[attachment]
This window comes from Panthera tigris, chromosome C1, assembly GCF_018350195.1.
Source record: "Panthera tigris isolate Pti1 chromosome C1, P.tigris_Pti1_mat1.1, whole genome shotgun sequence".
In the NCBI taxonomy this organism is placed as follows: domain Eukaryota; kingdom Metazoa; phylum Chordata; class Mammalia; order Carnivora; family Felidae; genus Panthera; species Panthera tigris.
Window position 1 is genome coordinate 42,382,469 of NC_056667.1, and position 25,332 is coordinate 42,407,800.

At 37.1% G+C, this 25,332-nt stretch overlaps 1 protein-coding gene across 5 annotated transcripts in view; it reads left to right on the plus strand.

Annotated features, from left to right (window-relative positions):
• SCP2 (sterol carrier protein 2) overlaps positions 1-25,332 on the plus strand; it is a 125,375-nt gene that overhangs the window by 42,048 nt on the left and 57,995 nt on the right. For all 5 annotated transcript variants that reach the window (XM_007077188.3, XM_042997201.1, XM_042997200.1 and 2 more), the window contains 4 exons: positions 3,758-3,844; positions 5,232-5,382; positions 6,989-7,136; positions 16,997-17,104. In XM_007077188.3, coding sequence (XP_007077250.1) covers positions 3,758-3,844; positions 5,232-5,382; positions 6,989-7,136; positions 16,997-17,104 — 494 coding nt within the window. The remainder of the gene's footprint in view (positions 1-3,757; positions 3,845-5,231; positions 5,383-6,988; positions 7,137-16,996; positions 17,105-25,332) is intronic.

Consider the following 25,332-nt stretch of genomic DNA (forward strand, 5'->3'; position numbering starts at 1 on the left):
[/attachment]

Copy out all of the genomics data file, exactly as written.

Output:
This window comes from Panthera tigris, chromosome C1, assembly GCF_018350195.1.
Source record: "Panthera tigris isolate Pti1 chromosome C1, P.tigris_Pti1_mat1.1, whole genome shotgun sequence".
In the NCBI taxonomy this organism is placed as follows: domain Eukaryota; kingdom Metazoa; phylum Chordata; class Mammalia; order Carnivora; family Felidae; genus Panthera; species Panthera tigris.
Window position 1 is genome coordinate 42,382,469 of NC_056667.1, and position 25,332 is coordinate 42,407,800.

At 37.1% G+C, this 25,332-nt stretch overlaps 1 protein-coding gene across 5 annotated transcripts in view; it reads left to right on the plus strand.

Annotated features, from left to right (window-relative positions):
• SCP2 (sterol carrier protein 2) overlaps positions 1-25,332 on the plus strand; it is a 125,375-nt gene that overhangs the window by 42,048 nt on the left and 57,995 nt on the right. For all 5 annotated transcript variants that reach the window (XM_007077188.3, XM_042997201.1, XM_042997200.1 and 2 more), the window contains 4 exons: positions 3,758-3,844; positions 5,232-5,382; positions 6,989-7,136; positions 16,997-17,104. In XM_007077188.3, coding sequence (XP_007077250.1) covers positions 3,758-3,844; positions 5,232-5,382; positions 6,989-7,136; positions 16,997-17,104 — 494 coding nt within the window. The remainder of the gene's footprint in view (positions 1-3,757; positions 3,845-5,231; positions 5,383-6,988; positions 7,137-16,996; positions 17,105-25,332) is intronic.

Consider the following 25,332-nt stretch of genomic DNA (forward strand, 5'->3'; position numbering starts at 1 on the left):